Insanity Defense Fails for Texas Mother ; Penalty Deliberations in the Yates Case Start Today, as Will Intensified Debate over Capital Punishment for the Insane

Article excerpt

In the end, though everyone agreed she was mentally ill, it wasn't enough for Andrea Yates under Texas law.

The guilty verdict in the case of the mother who drowned her five children in a bathtub is a major setback for mothers' support groups, mental-health advocates, and women's rights groups who rallied to Yates's defense, arguing that her postpartum depression was so severe she'd lost the capacity for rational thought.

The verdict, too, is a reconfirmation that insanity as a defense rarely works.

In 3-1/2 hours of deliberation - incredibly brief for such a complex trial - the jury agreed Tuesday that Yates' mental illness didn't keep her from knowing right from wrong, the legal standard for insanity in Texas.

The jury returns today in the penalty phase of the case. Its choice is between the death penalty and a life sentence.

"I certainly hope some good will come out of this case. Unfortunately, it's too late to save Andrea," says Deborah Bell, president of the state chapter of the National Organization for Women (NOW). She sat through the Yates trial and was visibly shaken outside the Houston courtroom. "There needs to be more understanding, more education, and more compassion for those who are mentally ill."

Feminists see the Yates case as symbolic of society's lack of attention to women's mental health problems - such as postpartum depression. NOW president Kim Gandy has raised questions about a health care system that didn't appropriately treat Yates - and that may not have sufficiently informed Yates and her family about the risks of her condition.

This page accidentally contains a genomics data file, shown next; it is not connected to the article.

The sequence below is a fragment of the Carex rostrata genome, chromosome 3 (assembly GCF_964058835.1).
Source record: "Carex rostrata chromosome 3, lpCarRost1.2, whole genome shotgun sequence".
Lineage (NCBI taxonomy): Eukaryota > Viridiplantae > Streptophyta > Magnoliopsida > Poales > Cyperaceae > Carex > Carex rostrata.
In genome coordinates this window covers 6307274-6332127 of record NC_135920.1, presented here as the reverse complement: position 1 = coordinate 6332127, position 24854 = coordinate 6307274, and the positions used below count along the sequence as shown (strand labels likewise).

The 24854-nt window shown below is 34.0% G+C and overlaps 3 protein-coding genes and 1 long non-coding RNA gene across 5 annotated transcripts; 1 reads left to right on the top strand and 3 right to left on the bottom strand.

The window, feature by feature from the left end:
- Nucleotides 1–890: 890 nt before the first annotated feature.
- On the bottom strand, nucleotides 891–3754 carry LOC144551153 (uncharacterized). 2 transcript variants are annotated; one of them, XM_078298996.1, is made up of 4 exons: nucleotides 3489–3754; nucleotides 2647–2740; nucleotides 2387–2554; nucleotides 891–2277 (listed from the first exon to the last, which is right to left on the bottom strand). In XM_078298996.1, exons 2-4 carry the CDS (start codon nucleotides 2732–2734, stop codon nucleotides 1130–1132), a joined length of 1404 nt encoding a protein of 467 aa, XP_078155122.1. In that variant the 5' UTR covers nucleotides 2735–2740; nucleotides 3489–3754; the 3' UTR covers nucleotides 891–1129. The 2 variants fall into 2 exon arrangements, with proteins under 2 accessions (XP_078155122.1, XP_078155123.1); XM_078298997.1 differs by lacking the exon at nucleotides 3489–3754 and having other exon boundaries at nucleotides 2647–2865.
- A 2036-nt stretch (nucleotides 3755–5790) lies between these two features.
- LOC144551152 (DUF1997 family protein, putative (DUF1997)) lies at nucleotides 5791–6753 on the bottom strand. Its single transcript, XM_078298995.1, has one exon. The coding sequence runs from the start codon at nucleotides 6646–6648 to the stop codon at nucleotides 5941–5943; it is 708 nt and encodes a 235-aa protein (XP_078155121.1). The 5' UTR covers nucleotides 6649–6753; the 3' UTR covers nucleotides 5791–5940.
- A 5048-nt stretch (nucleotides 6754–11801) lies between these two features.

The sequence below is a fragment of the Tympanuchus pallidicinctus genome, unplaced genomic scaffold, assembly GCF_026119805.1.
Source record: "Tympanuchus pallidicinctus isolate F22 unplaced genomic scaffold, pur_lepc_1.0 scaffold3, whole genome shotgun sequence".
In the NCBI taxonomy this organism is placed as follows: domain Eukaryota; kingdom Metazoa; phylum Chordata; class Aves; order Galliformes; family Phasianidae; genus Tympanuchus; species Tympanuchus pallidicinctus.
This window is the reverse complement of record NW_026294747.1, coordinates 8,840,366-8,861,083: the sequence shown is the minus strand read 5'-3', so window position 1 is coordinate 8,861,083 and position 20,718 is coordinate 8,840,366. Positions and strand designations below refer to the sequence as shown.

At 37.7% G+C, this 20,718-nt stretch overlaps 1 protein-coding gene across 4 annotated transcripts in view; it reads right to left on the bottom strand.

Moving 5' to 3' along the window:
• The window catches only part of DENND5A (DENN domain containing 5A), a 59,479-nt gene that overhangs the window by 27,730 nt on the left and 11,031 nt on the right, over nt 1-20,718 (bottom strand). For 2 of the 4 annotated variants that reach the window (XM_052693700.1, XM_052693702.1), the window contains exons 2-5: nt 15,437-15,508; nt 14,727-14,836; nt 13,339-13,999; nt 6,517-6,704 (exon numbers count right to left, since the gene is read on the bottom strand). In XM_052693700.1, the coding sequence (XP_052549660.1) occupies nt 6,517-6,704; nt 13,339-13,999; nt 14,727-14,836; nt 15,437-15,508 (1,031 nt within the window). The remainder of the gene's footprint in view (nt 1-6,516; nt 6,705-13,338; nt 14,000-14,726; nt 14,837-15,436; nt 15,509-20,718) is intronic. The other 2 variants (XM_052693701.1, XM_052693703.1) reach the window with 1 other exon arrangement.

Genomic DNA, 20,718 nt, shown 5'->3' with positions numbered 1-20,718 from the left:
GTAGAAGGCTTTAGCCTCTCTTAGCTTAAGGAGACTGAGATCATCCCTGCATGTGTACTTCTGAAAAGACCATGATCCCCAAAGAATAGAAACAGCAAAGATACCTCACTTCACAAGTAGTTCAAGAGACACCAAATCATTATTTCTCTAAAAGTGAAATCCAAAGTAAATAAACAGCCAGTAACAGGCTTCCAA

Stiff standard of insanity

But in the end, the Yates case will be known more for the difficulty of proving insanity than her actual mental health, which included suicide attempts, diagnoses of psychosis, and a spiraling battle with postpartum depression.

"If this woman doesn't meet the test of insanity in this state then nobody does," said George Parnham, one of Yates' attorneys, during his closing arguments Tuesday. "We may as well wipe it from the books." After the verdict, he was even more adamant: "It seems to me we are still back in the days of the Salem witch trials."

Long history of mental illness

Indeed, the case has sparked a heated debate around the country about the difficulty of meeting the insanity test, which varies from state to state. …


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